County/State Entitlement When Applying for Healthcare Assistance

When you apply for county or state healthcare assistance, the county or state can lay claim to a percentage of your estate proceeds.

Q: Fifteen years ago, my parents put my two siblings and myself on the title/deed to their house with the stipulation that they could continue to live in the house for as long as they lived.

They are still living but both have been diagnosed with dementia, my mother is advanced and my father is fairly newly diagnosed. However, for safety reasons (my mother kept falling and my father would forget he could not leave her alone are among a couple of the safety issues) they have now been living in an assisted living memory care facility for the past 11 months.

They are running out of funds for their healthcare so we are looking at applying for county or state assistance, but an elder advocate has warned us that it is possible the county or state can lay claim to 40 percent of the proceeds of the sale of their/our house after they both die.

Is this true? If this is the true, is there anything we can do to prevent that from occurring?

A: We’re sorry that both of your parents are so ill. If you and your siblings have owned the property for the past fifteen years, and your parents are no longer on title, then it might be hard to imagine how the state could lay claim to the property. The state could lay claim to any property owned by your parents – perhaps even their right to live in the property while they are living. Although, it would be hard to see how they could benefit from that right.

Of course, it’s possible that instead of completely transferring title they instead simply added you to the title of the property. In that case, your parents would own 2/5 of the property and you and your two siblings would own 3/5 of the property.

If you sold the property for $100,000, the state may be entitled to claim 40 percent, or $40,000 of the proceeds to help repay the cost of providing care to your parents.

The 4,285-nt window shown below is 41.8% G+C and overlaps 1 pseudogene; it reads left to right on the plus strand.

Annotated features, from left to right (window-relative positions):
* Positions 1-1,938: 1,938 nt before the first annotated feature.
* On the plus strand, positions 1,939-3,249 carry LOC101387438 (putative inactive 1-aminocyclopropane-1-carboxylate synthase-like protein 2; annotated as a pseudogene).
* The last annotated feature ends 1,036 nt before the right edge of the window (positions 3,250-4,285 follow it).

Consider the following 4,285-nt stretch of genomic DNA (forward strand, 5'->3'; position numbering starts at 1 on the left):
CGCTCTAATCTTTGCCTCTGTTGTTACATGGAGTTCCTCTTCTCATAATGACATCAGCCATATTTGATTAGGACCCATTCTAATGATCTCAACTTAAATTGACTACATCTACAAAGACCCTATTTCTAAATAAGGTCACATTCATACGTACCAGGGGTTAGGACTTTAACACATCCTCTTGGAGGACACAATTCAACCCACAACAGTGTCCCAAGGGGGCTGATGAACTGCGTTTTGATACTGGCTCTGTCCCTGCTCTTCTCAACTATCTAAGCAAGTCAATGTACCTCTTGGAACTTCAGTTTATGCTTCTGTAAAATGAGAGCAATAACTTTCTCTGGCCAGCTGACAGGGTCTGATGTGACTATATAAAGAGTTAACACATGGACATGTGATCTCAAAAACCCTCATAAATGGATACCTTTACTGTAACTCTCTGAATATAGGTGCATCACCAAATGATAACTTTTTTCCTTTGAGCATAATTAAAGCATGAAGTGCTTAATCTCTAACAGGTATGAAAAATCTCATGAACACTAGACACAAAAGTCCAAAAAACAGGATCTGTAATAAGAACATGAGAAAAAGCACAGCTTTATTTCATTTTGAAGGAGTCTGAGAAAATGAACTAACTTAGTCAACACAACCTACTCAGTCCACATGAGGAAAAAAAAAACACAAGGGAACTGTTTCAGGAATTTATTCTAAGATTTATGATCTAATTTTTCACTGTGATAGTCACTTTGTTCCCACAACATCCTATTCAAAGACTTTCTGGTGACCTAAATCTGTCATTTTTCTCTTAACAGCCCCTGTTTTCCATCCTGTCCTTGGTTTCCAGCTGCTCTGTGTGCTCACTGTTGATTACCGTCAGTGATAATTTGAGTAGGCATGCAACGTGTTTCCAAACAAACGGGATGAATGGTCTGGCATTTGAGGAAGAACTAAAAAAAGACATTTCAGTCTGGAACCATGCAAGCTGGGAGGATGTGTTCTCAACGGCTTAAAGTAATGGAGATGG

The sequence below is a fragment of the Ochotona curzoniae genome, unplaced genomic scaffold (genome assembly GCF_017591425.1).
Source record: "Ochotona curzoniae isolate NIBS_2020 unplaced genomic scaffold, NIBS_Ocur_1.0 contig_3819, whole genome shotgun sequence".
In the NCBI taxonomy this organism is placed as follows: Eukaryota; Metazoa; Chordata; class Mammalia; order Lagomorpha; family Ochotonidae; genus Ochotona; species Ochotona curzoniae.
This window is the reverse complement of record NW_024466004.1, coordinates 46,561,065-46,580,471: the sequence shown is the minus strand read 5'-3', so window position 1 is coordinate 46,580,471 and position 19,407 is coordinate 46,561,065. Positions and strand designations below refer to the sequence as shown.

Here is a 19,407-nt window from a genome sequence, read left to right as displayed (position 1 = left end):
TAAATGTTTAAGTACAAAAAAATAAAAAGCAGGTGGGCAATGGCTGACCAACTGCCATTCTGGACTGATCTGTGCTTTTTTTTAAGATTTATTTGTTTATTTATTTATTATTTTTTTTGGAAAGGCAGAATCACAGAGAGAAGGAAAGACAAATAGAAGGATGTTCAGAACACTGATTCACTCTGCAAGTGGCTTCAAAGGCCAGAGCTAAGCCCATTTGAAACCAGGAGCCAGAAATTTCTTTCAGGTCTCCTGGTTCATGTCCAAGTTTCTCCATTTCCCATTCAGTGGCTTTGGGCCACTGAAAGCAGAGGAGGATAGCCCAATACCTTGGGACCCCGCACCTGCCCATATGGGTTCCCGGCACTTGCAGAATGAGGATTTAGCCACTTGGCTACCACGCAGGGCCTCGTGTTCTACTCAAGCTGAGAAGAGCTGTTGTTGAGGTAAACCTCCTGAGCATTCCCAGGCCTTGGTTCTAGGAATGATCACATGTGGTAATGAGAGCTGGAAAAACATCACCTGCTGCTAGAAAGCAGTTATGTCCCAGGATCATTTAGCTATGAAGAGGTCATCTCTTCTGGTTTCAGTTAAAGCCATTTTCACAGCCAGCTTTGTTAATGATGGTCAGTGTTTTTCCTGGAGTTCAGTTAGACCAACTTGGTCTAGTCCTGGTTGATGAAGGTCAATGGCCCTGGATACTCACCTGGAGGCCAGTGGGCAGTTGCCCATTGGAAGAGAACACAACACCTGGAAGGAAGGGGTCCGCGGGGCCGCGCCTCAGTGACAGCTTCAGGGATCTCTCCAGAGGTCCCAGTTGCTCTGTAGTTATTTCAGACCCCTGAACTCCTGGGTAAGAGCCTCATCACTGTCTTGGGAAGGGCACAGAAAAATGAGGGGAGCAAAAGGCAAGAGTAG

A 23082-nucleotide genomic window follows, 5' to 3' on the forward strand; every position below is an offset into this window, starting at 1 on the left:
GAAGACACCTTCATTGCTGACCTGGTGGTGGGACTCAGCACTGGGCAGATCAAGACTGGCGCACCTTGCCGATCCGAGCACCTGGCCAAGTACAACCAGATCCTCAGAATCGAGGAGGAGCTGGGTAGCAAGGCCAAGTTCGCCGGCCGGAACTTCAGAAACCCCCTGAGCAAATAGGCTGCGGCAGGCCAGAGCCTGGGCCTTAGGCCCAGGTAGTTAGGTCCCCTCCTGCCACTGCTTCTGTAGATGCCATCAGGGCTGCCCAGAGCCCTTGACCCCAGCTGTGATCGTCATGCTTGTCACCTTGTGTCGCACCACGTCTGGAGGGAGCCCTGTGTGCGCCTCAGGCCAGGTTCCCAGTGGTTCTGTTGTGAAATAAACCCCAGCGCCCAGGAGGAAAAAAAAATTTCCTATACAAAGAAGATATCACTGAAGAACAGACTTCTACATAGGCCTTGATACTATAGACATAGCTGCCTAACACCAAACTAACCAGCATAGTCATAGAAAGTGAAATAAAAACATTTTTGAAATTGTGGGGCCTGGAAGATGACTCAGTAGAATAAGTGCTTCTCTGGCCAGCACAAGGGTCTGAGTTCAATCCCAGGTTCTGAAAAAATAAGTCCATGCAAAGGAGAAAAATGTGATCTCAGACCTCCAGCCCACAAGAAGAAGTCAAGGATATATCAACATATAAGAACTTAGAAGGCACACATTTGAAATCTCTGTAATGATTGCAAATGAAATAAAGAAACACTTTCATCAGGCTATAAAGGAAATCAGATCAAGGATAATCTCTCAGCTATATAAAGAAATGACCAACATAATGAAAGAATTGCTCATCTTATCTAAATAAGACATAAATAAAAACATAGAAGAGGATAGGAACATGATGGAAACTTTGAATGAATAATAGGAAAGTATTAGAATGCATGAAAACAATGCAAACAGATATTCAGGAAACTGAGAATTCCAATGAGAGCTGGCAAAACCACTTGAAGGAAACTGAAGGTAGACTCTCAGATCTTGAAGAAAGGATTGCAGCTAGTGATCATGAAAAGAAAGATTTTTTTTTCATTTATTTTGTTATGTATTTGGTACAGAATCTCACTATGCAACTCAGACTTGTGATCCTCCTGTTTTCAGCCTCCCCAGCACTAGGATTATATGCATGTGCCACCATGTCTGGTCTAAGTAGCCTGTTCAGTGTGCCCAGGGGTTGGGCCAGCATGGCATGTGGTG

The issue is how the title reads. You will need to get a copy of the deed for the home and see what it says. You want the document to say that the entire title to the home was transferred to the kids with a reservation of a life estate in the parents. If you can’t find the document, you can probably go down to the recorder’s office or local office where documents are filed and get a copy.

Based on how you wrote the letter, we’re assuming that your parents didn’t hire an attorney or anyone with any sort of elder legal knowledge to help plan this out. A life estate (which is where a designated individual or couple is legally allowed to live somewhere that they don’t own until they die) would have had to be written down with specific language. If that did not happen, your parents may still have an ownership interest in the home beyond the right to live there.

That’s bad news for you and your siblings, because if your parents go on Medicaid, the state is entitled to be reimbursed from the proceeds of their estate, once they pass or when assets become available.

I would just remind you that your parents assets (and that includes the house) is supposed to be there to help pay for their care in their advanced years. If you are bankrupting your future to pay for their care, and they wind up on Medicaid anyway, you won’t be reimbursed.

While this may drain 40 percent of their assets, you should considering selling the house they no longer need, and using the cash to pay for their medical expenses. When that runs out, you will be able to tap into Medicaid without worrying about further reimbursement.

You should consult with an elder law specialist or estate lawyer in your area as soon as possible, and make sure that you or a trusted sibling holds both a power of attorney for health care and financial matters for both of your parents.

Good luck.


Rate This Article
1 Star2 Stars3 Stars4 Stars5 Stars (No Ratings Yet)
Loading...
Related Topics
, , .
View our other articles that are related to this post.

© Ilyce R. Glink. All rights reserved. This content may not be used, distributed, syndicated, compiled or excerpted in any medium or form without written authorization from Think Glink, Inc. For information on syndicating ThinkGlink.com please contact us.

Leave a Reply

Your email address will not be published. Required fields are marked *